Assigned completion buffer identification values are written into a graduation buffer 121. In one embodiment, completion buffer completion bits associated with newly renamed instructions are reset/cleared to indicate incomplete results. As instructions complete execution, their corresponding completion buffer completion bits are set, thereby enabling the instructions to graduate and release their associated completion buffer identification values. In one embodiment, control logic (not shown) ensures that one program thread does not consume more than its share of completion buffer entries.

Decoded instructions are written to a decoded instruction buffer 113. An instruction dispatcher 115 selects instructions residing in decoded instruction buffer 113 for dispatch to execution units 102. In embodiments, instructions can be dispatched for execution out-of-program-order to execution units 102. In one embodiment, instructions are selected and dispatched, for example, based on their age (ID tags) assuming that their operands are determined to be ready.

Instruction execution units 102 execute instructions as they are dispatched. During execution, operand data is obtained as appropriate from data cache 114, register file 130, and/or completion buffer 128. Multiplexer 124 may be used to obtain the operand data from register file 130 and/or completion buffer 128. A result calculated by instruction execution units 102 for a particular instruction is written to a location/entry of completion buffer 128 specified by the instruction's associated completion buffer identification value.

Instruction graduation (represented in FIG. 1A by instruction graduation unit 126) is controlled by a graduation controller 119. Graduation controller 119 graduates instructions in accordance with the completion buffer identification values stored in graduation buffer 121. When an instruction graduates, its associated result is transferred from completion buffer 128 to register file 130. In conjunction with instruction graduation, graduation controller 119 updates, for example, the free list of completion buffer allocater 111 to indicate a change in availability status of the graduating instruction's assigned completion buffer identification value.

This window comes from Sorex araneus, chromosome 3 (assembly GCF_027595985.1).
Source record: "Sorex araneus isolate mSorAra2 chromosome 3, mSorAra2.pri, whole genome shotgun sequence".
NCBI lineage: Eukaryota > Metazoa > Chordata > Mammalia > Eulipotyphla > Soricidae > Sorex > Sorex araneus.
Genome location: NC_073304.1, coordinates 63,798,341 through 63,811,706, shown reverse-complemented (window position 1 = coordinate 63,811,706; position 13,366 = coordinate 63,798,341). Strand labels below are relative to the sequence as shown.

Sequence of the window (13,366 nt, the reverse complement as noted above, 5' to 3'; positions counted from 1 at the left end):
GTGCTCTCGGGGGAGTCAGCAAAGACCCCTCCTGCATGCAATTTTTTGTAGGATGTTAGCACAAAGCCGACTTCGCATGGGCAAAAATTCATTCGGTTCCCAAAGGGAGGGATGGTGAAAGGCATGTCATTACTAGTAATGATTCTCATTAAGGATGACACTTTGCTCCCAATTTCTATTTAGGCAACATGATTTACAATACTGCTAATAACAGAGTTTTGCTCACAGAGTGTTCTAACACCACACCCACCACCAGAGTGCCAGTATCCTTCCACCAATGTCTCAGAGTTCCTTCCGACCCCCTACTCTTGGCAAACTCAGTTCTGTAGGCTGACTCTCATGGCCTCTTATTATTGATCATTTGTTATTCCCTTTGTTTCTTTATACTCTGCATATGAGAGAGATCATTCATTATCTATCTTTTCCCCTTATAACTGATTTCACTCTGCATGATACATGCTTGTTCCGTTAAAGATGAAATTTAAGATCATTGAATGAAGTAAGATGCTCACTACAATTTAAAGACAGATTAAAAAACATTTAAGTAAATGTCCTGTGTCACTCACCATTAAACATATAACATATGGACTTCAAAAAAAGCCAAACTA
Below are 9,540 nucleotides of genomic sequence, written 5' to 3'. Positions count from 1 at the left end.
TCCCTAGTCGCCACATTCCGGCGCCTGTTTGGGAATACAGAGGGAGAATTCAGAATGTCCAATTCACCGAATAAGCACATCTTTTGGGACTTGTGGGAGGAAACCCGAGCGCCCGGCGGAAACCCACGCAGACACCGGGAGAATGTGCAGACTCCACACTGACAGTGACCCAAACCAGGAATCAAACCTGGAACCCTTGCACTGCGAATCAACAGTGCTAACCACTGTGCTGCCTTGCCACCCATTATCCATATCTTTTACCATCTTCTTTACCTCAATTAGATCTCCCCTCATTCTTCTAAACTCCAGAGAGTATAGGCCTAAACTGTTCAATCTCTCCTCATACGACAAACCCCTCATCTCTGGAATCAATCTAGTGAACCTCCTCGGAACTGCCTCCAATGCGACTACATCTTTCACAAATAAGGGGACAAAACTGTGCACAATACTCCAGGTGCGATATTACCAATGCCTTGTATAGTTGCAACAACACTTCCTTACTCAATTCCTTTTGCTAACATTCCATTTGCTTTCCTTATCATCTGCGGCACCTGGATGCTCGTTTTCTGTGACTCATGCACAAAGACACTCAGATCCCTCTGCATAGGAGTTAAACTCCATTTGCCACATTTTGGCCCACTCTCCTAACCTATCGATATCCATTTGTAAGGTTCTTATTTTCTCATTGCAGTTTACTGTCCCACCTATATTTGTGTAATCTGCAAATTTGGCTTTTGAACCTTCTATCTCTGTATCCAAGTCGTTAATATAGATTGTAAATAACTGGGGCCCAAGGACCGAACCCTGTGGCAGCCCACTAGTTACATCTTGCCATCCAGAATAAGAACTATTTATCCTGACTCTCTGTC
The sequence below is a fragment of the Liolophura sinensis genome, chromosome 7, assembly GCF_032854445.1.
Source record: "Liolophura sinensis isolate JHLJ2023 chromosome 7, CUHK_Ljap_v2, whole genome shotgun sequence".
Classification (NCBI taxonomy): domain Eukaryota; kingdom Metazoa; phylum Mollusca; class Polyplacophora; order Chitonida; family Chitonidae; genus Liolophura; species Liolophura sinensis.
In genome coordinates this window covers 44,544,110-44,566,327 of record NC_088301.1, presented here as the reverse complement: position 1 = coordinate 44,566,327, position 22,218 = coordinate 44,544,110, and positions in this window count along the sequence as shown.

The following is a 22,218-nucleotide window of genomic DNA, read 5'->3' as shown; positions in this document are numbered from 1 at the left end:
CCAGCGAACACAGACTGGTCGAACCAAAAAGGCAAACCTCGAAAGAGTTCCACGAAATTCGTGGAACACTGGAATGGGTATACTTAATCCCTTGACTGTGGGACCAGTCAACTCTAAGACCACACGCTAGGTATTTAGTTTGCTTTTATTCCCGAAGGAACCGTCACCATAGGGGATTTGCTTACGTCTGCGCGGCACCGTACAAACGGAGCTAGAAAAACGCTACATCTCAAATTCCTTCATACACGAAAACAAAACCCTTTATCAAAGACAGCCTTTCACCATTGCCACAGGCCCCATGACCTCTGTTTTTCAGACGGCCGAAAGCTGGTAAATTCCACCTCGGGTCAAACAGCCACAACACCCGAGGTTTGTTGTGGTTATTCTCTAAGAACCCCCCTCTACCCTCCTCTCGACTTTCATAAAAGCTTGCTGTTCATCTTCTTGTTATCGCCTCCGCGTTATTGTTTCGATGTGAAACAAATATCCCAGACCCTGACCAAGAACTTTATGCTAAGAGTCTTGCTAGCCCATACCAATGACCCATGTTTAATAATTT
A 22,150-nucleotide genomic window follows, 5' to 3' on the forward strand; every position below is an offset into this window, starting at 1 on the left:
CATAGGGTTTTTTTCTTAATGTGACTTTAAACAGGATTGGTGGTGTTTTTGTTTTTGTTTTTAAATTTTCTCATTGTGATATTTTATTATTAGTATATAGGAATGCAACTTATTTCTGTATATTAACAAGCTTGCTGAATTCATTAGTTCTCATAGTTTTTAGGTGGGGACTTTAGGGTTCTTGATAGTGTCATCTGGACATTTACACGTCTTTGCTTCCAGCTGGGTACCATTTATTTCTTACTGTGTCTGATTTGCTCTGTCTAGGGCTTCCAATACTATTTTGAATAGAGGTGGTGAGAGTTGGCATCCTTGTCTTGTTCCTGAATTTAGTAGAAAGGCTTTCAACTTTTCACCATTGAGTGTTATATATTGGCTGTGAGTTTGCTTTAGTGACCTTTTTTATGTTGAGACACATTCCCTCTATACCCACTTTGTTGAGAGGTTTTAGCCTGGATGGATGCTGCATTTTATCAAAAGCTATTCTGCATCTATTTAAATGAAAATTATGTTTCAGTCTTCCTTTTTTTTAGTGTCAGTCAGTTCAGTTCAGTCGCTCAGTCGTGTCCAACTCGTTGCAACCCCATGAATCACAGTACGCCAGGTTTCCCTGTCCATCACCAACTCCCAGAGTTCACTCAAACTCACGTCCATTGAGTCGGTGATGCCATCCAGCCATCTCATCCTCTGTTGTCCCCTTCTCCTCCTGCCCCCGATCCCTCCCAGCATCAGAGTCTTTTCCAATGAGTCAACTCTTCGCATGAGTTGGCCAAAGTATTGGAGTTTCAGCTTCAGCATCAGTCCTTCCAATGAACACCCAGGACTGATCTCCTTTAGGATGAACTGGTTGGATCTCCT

FIG. 2 illustrates how processor 100 implements a conditional move instruction 210 in accordance with an embodiment of the present invention. Conditional move instruction 210 implements Equation 1 and the pseudo code shown in Table 1 below.
RD=(RT==0)?RS:RD  (Eq. 1)
wherein RD is a source register and a destination register,

    • RT is a source register, and
    • RS is a source register.

TABLE 1
CONDITIONAL MOVE INSTRUCTION
*** Form two decoded instructions ***
*** Issue first decoded instruction ***
if (RT = = 0){
  invalidate first decoded instruction
  }
if (RT != 0){
  write value of RD to completion buffer
  }
*** Issue second decoded instruction ***
if (RT != 0){
  invalidate second decoded instruction
  }
if (RT == 0){
  write value of RS to completion buffer
  }

As illustrated by FIG. 2, conditional move instruction 210 is retrieved by processor 100 during instruction fetch. Conditional move instruction 210 includes an opcode field 212, a first operand field 214, a second operand field 216, and a third operand field 218. In the example shown in FIG. 2, the first operand field 214 specifies the contents of register R1 as a first source operand. The second operand field 216 specifies the contents of register R2 as a second source operand. The third operand field 218 specifies the contents of register R3 as a third source operand, and it specifies register R3 as the destination register for the result of conditional move instruction 210.

Conditional move instruction 210 is used to form two decoded instructions 230 and 240 during instruction decode and rename. The first decoded instruction 230 is formed by decoding the bits of opcode field 212 to form control bits. The RT source operand of conditional move instruction 210 (the value stored in register R2) is renamed using rename table 245. As shown in rename table 245, the required value is available in completion buffer register 4 (CB4). The RD source operand of conditional move instruction 210 (the value stored in register R3) is available in register R3, and thus operand renaming is not required. Finally, completion buffer register 10 (CB10) is allocated (e.g., by results allocation buffer 111) as a destination register to temporarily store any result of the first decoded instruction.